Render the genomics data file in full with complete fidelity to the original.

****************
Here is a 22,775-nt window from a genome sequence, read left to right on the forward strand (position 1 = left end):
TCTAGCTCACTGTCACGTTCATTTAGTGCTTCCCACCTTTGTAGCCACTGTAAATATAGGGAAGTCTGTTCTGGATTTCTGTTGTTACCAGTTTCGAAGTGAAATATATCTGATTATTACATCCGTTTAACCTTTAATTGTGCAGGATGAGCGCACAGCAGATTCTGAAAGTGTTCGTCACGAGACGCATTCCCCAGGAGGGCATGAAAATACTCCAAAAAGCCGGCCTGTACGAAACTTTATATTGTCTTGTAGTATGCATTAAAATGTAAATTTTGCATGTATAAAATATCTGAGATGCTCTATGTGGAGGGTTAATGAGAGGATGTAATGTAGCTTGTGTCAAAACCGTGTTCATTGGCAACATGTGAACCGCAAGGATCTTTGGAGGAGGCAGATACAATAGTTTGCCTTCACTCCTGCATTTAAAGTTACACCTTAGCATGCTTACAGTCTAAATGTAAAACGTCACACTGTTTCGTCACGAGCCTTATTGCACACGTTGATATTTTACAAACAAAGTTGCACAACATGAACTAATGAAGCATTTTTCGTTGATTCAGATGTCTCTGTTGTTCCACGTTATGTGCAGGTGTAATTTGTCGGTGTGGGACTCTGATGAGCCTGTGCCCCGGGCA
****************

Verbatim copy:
Here is a 22,775-nt window from a genome sequence, read left to right on the forward strand (position 1 = left end):
TCTAGCTCACTGTCACGTTCATTTAGTGCTTCCCACCTTTGTAGCCACTGTAAATATAGGGAAGTCTGTTCTGGATTTCTGTTGTTACCAGTTTCGAAGTGAAATATATCTGATTATTACATCCGTTTAACCTTTAATTGTGCAGGATGAGCGCACAGCAGATTCTGAAAGTGTTCGTCACGAGACGCATTCCCCAGGAGGGCATGAAAATACTCCAAAAAGCCGGCCTGTACGAAACTTTATATTGTCTTGTAGTATGCATTAAAATGTAAATTTTGCATGTATAAAATATCTGAGATGCTCTATGTGGAGGGTTAATGAGAGGATGTAATGTAGCTTGTGTCAAAACCGTGTTCATTGGCAACATGTGAACCGCAAGGATCTTTGGAGGAGGCAGATACAATAGTTTGCCTTCACTCCTGCATTTAAAGTTACACCTTAGCATGCTTACAGTCTAAATGTAAAACGTCACACTGTTTCGTCACGAGCCTTATTGCACACGTTGATATTTTACAAACAAAGTTGCACAACATGAACTAATGAAGCATTTTTCGTTGATTCAGATGTCTCTGTTGTTCCACGTTATGTGCAGGTGTAATTTGTCGGTGTGGGACTCTGATGAGCCTGTGCCCCGGGCA